FROM THE BEGINNING, DR. LI Zhisui realized that his new patient was going to be a difficult case. Their first meal together, taken in April 1955 at a grand residence in Beijing’s Forbidden City, was a caloric nightmare of fatty pork and lamb, as well as fish and vegetables swimming in cooking oils. At one point, Dr. Li even felt obliged to chide his host for his habit of chain-smoking English cigarettes. But Mao Zedong, absolute ruler of China and terminally incorrigible Bad Boy, brushed aside those concerns with a joke. “Smoking,” replied the portly tyrant, then 61, “is also a deep-breathing exercise, don’t you think?”
For the next 22 years as Mao’s personal physician, Li often found himself privy to some of the chairman’s deepest secrets. Now the doctor, who emigrated to the U.S. six years ago, has produced what may be the ultimate tell-all biography—the 638-page Private Life of Chairman Mao—which includes everything from details about the dictator’s addiction to sleeping pills to his unusual standards of personal hygiene. “Mao’s way of thought and doing things—eating, sex, sleep—were not those of a normal man,” says Li, now 74. “He was a very queer person.”
Eccentric, at any rate. In matters of personal care, for instance, Mao was strictly a minimalist. When Li first started treating him, he was startled to discover that the chairman had apparently never brushed his teeth. Instead, as with many Chinese peasants, he rinsed his mouth with tea, then chewed the leaves. The result was that Mao’s teeth were green and his gums oozed pus from infections. Li encouraged the Great Helmsman to brush, without much success. “Does a tiger brush his teeth?” Mao demanded.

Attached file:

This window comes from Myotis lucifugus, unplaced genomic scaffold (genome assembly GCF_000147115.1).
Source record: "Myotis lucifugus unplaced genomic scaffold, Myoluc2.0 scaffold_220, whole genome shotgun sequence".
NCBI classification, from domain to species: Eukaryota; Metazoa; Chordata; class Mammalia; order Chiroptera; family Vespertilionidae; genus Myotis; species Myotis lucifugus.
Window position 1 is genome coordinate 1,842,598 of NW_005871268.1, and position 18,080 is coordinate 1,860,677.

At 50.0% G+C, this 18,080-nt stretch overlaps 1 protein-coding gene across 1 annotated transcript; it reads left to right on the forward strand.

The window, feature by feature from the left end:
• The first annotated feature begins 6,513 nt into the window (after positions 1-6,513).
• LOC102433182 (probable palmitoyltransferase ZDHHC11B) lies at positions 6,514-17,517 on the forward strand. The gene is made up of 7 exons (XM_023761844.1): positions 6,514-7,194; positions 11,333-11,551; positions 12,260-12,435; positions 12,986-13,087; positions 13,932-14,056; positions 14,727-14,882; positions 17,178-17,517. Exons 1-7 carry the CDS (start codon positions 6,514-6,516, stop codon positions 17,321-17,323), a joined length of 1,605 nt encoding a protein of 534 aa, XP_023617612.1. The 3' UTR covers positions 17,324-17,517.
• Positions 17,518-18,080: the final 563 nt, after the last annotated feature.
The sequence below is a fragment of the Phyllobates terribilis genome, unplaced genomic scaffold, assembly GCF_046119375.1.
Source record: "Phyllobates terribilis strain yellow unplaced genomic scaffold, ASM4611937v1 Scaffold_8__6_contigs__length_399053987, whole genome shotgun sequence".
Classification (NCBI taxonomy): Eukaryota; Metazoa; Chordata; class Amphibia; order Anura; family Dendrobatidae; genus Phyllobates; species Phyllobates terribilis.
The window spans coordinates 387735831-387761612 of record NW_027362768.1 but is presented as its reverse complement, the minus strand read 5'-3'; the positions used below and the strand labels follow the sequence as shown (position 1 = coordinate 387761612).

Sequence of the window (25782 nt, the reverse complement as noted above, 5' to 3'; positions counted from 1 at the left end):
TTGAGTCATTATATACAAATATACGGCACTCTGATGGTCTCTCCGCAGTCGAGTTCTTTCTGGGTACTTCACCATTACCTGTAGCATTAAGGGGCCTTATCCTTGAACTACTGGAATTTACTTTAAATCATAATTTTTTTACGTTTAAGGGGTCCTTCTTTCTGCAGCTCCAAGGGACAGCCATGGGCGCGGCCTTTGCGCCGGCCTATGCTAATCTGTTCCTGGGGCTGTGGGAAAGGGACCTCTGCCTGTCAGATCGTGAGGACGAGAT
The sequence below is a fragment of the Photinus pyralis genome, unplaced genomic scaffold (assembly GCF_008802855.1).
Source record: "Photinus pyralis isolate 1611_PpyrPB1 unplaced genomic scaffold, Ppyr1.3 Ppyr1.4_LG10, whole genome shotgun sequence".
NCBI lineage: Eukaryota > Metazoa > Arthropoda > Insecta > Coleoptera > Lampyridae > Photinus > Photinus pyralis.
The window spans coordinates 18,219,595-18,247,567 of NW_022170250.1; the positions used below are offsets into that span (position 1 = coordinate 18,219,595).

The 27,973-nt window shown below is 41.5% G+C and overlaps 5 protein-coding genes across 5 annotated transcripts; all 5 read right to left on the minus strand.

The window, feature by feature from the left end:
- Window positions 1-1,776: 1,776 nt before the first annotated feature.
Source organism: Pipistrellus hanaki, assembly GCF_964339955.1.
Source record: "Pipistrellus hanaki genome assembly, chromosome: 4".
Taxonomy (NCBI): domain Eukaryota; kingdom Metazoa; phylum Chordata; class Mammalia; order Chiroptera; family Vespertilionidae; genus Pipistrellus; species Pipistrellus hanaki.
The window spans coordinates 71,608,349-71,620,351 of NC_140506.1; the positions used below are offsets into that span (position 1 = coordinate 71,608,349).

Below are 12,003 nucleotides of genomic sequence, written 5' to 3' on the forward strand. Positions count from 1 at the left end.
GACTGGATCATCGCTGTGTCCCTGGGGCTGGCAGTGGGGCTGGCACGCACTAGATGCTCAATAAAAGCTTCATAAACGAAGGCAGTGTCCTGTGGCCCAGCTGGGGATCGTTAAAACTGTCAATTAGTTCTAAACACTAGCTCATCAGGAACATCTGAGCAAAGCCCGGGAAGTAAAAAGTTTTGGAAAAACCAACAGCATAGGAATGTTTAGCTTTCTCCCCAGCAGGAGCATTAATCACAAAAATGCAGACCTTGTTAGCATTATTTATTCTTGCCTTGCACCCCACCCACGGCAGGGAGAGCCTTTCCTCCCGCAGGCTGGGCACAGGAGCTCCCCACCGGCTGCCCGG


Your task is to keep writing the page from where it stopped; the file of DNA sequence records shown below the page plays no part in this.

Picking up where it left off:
Perhaps not. But they do occasionally bathe, another practice that Mao considered “a waste of time.” Aside from his periodic swims, the closest he came to cleansing his body was when he received rubdowns with hot towels. Again, explains Li, this was traceable to Mao’s peasant background (though he didn’t come from a dirt-poor family). “These people have a three-bath philosophy,” says Li. “A bath at birth, one before marriage and one at death.”
Although China may have projected a puritanical image to the world, in matters of sex, Mao was the equal of the legendary Yellow Emperor, who was famous for deflowering 1,000 virgins. In line with Daoist philosophy, he believed that the more women he slept with, the longer he would live. (Mao fathered at least six children by four wives.) Thus he was an almost compulsive womanizer, sometimes bedding three, four and five partners at a time. Given the chairman’s godlike status among the Chinese people, recalls Li, it never took any coaxing to scare up willing young partners. Many were recruited during the ballroom “dance parties,” which were supposedly proscribed by the government as decadent, that Mao liked to throw at his palace to burn off his restless energy. Unfortunately for his groupies, Mao was not a considerate lover. Several young women contracted a minor venereal disease. Mao, who had no symptoms, was identified as the carrier but refused to take any medication to cure the ailment. “Why are you getting so excited,” he told Li. “If it doesn’t bother me, it doesn’t matter.”